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UH execs hope to lead by example with pay cuts


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POSTED: Saturday, July 25, 2009

University of Hawaii President David McClain won't say whether the 6 percent to 10 percent pay cut for UH executives announced yesterday is an indication of what will be sought for faculty pay during contract negotiations.

But faculty members said yesterday it would be unfair for them to take a higher percentage cut.

“;The faculty under no circumstances should be cut more,”; said Klaus Keil, co-chairman of the All Campus Council of Faculty Senate Chairs.

“;In a way it's welcome that they (executives) are willing to help,”; said Harry Davis, the other All Campus Council co-chairman, “;but they make significantly more than the rest of us.”;

In an e-mail posted on the UH Web site, McClain said he is recommending to the Board of Regents that the salaries of top UH executives be reduced by 6 percent to 10 percent, depending on the position and last year's performance evaluations.

The cuts would save about $2 million a year, but the university is facing a budget shortfall of $155 million. McClain said he hoped contract negotiations would produce between $35 million and $53 million in savings over two years.

McClain said the executive pay cuts “;fulfills my commitment that our executives will play a leadership role in addressing the fiscal challenges the university faces.”;

McClain, who is leaving office at the end of this month, will take a 10 percent salary reduction for July. He makes $414,000 a year.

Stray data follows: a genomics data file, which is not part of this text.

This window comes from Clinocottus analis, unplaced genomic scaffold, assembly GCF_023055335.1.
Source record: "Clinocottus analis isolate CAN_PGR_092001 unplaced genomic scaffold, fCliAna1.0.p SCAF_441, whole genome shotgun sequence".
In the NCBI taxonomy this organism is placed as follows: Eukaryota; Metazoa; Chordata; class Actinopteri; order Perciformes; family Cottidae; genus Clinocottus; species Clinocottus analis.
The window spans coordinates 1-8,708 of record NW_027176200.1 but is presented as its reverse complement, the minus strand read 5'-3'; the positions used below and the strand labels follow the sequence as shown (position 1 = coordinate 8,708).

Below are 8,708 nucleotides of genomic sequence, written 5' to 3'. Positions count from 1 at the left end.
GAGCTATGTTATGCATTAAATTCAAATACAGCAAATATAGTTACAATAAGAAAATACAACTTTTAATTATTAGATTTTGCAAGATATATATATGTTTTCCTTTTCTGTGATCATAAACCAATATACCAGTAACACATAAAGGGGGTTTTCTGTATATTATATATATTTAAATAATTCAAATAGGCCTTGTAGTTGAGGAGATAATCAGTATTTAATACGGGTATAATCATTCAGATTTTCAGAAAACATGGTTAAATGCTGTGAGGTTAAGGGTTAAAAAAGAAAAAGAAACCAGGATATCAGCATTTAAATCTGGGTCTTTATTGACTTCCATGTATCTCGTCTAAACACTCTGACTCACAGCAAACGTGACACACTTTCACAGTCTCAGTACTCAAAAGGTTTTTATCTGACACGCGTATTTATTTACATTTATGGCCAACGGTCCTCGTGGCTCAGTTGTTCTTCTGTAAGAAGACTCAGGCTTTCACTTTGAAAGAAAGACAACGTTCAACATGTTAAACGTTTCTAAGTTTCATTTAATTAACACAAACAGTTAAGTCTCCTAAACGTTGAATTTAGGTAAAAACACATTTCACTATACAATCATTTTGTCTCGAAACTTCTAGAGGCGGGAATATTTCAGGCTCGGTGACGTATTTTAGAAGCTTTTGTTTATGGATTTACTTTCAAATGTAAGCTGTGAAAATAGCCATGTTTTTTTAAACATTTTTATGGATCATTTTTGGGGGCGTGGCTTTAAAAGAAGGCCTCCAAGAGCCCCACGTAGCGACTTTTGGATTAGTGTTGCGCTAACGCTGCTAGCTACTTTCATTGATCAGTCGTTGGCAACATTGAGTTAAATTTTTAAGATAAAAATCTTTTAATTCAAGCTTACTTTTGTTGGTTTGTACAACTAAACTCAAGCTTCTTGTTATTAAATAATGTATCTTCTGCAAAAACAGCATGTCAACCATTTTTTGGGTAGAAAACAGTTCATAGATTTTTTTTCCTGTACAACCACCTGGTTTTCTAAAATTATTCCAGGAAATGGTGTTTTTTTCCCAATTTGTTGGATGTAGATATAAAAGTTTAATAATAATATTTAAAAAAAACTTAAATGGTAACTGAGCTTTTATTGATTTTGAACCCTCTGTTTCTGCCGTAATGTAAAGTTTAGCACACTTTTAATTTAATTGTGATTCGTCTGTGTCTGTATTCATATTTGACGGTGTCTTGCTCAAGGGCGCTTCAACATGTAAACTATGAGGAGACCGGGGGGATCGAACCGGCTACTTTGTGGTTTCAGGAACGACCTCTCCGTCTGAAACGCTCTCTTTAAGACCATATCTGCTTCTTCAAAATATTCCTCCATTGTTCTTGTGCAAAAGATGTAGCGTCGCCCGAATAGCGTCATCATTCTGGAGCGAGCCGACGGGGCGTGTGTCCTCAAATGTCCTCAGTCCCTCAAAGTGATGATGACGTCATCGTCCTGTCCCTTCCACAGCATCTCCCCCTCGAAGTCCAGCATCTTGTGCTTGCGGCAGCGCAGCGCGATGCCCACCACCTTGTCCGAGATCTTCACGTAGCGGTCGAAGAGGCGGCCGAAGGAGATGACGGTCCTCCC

Incoming UH President M.R.C. Greenwood will also take a 10 percent salary reduction on Sept. 1, when all the cuts will take effect. Before the cut, her salary is $475,000 a year.

               

     

 

OTHER REDUCTIONS

        210: The number of other UH executives, making between $68,000 and $505,000, taking pay cuts. The cuts would save about $2 million a year.
       

6%-9%: The amount of cuts based on last year's performance evaluation.

       

 

       

TAKING BUDGET HITS

        Budget cuts for this fiscal year at the University of Hawaii campuses:
       

 

       

IN MILLIONS OF DOLLARS

        » Manoa: $48.8
       

» Hilo: $6.4

       

» West Oahu: $1.2

       

» Community colleges: $14.1

       

» UH system: $5.5

       

 

       

;[Preview]    University of Hawaii pay cuts
  ;[Preview]
 

The reductions are part of $155 million in UH budget cuts over the next two years.

Watch ]

 

In addition to the 10 percent pay cut this month, McClain said he will not be paid the $372,600 president's salary when he goes on a yearlong sabbatical next month, as his contract entitles him to. Instead, McClain said, he will rejoin the faculty at a $250,000 annual salary and will take the same percentage pay cut as other faculty union members. In addition, McClain said, he will donate the difference in his salary between any negotiated faculty union pay cut and a 10 percent salary cut to the UH Foundation.

McClain said he hopes that the salary reductions for executives will encourage progress in the ongoing negotiations between the state and the University of Hawaii Professional Assembly and other public-worker unions.

Last week, Gov. Linda Lingle announced that 42 executive branch officials would take a 13 percent cut in pay through salary cuts and furloughs. But the governor's executive order does not affect UH, which reports to the Board of Regents.

The regents will take up McClain's pay cut proposal at next month's meeting.

McClain said he is hoping to avoid layoffs at UH. But he said Hawaii Government Employees Association members at UH could be “;bumped”; and lose their jobs, if layoffs proposed by the governor occur. HGEA members losing their positions in state agencies could “;bump”; or take the jobs of UH employees in the same bargaining units with lesser security.

Cheryl Ernst, UH director of creative services, said her expected executive pay cut will mean tightening her budget at home, especially since she has a child in college.

But she said she and her staff would rather see pay cuts or furloughs than to have someone lose their job.

“;The feeling I get from the entire staff is everybody needs to do their part,”; Ernst said.